Jeff Sessions’ Attack on Legal Weed “Doesn’t Change Reality”

SoCal’s largest weed retailer reacts to the attorney general’s reversal of policy

On January 1, recreational cannabis became legal in California. According to a detailed Washington Post story, roughly 100 shops across the state opened their doors without incident, sold weed to normal-seeming adult people who wanted to buy some, and that was basically that.

Earlier today, avowed marijuana opponent Attorney General Jeff Sessions—who is reported to have said he was OK with the KKK until he discovered they smoke pot—announced he was reversing an Obama-era policy that basically stopped federal authorities from preventing the sale of marijuana in states where voters had approved its sale.

The move wasn’t a complete surprise. Even as we published a guide to California’s new recreational marijuana rules, uncertainty lingered about what would happen at the federal level with Sessions at the helm. Jessica Ogilvie wrote…

“As for whether the Department of Justice will crack down on the state (U.S. Attorney General Jeff Sessions is staunchly in line with the federal government’s classification of marijuana as an illegal Schedule I drug, alongside heroin, peyote, and ecstasy), no one knows, says the California Bureau of Cannabis Control’s [Alex] Traverso. ‘We haven’t seen any sort of concrete plan from the federal government about how they want to handle cannabis regulations,’ he adds. ‘Until they come forward with something specific, we’ve had to block out that noise and focus on getting our work done.'”

In a short amount of time, Sessions’ decision to rescind the so-called Cole Memo has proven unpopular among both conservatives, who are historically in favor of states’ rights, and progressives, who consider legalization of weed a step toward ending the war on drugs once and for all.

At the moment, it’s unclear where Sessions’ announcement leaves an industry that was expected to produce $1 billion in annual tax revenue in California alone “within several years,” according to the Associated Press.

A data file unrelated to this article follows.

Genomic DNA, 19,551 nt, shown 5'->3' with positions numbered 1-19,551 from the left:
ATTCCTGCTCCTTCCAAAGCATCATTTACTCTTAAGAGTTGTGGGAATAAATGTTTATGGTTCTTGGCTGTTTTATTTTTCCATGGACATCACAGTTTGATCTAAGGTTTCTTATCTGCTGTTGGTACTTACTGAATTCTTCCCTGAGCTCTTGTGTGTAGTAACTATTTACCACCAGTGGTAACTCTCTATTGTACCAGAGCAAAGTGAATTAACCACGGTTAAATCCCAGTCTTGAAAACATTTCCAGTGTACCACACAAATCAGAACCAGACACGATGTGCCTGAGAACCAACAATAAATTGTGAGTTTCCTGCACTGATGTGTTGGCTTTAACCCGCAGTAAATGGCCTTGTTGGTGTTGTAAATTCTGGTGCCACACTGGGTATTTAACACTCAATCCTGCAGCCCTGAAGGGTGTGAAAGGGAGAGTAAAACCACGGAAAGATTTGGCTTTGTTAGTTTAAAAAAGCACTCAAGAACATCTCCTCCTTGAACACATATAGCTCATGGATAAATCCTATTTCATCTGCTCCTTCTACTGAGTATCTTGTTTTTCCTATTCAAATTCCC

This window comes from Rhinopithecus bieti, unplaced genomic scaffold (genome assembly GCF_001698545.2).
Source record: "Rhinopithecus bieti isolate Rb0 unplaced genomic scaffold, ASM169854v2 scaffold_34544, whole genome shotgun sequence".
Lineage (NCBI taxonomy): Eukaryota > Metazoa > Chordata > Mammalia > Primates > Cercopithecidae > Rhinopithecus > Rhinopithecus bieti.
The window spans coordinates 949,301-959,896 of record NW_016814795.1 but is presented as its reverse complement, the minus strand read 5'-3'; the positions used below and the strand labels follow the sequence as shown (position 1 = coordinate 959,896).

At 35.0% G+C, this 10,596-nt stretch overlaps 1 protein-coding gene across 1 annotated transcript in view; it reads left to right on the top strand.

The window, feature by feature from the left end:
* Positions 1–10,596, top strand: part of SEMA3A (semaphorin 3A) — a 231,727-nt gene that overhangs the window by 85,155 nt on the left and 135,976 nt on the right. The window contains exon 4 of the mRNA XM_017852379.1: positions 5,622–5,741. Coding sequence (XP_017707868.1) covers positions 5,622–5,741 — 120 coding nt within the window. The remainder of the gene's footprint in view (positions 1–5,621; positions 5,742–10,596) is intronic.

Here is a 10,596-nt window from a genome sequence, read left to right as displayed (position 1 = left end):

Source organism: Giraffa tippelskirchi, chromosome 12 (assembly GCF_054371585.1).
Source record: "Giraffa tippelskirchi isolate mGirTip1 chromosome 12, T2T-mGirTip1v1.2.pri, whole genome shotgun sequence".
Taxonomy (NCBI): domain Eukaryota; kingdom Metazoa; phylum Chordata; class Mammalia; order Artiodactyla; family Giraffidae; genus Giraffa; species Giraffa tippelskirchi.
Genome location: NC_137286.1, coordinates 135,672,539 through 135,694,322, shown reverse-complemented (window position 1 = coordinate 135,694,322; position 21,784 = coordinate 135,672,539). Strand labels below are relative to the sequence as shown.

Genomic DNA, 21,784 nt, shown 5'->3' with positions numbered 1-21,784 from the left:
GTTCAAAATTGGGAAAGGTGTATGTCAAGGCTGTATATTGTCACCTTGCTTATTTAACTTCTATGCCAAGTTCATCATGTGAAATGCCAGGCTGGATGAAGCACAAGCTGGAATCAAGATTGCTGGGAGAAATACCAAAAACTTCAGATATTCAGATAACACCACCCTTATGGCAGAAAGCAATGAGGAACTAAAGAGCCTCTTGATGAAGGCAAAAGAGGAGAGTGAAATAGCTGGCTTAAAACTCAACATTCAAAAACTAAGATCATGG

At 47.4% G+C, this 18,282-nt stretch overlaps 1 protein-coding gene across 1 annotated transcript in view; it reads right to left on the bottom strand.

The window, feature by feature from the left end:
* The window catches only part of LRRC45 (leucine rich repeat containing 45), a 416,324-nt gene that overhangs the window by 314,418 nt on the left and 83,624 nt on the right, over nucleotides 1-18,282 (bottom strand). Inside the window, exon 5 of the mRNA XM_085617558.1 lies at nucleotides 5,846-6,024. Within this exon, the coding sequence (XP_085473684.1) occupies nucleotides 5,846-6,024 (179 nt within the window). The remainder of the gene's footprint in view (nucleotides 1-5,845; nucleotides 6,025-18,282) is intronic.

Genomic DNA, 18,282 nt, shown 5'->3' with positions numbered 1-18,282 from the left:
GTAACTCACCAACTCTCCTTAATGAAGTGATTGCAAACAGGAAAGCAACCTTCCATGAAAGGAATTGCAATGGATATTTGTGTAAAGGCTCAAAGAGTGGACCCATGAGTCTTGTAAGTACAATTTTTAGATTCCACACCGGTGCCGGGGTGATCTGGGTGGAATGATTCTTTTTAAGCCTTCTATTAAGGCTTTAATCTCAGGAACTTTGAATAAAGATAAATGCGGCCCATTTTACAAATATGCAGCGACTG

MedMen, Southern California’s largest marijuana retailer, is currently selling recreational marijuana for adult use at two locations—one in WeHo and and one in Santa Ana—with three more in the works, in Venice, DTLA, and near LAX. The dispensary recently launched a massive print and outdoor ad campaign that features a diverse array of faces along with the assurance that “it” (as in weed) is legal. In an email to Los Angeles magazine, VP of corporate communications Daniel Yi expressed confidence that Sessions’ memo would only serve to further the public’s enthusiasm for legalization:

“The developments today from the US Attorney’s office don’t change the reality on the ground. Mr. Sessions has not said his office will crack down on state sanctioned cannabis businesses, he said he will leave discretion to the district level US attorneys. This creates more uncertainty, but what is certain is that the vast majority of Americans support marijuana legalization, the largest numbers ever in history. The state legal cannabis industry is adding hundreds of millions of dollars to public coffers and employing hundreds of thousands of people. We believe today’s development will further galvanize the industry and its supporters at state legislatures and in Washington as it has already begun happening in reaction to Mr. Session’s new memo.”

For their part, California elected officials were quick to voice their displeasure on social media.

Senator Kamala Harris, a former prosecutor, chided Sessions for “going after” pot users rather than big fish.

Ted Lieu ripped Sessions for attempting to take America back to the Prohibition era.

And Lieutenant Governor Gavin Newsom released the following statement…

Reps from several legalization-adjacent organizations, including the California Cannabis Industry Association and the City of Los Angeles Department of Cannabis Regulation, did not return requests for comment.

RELATED: Your Guide to California’s New Recreational Marijuana Rules

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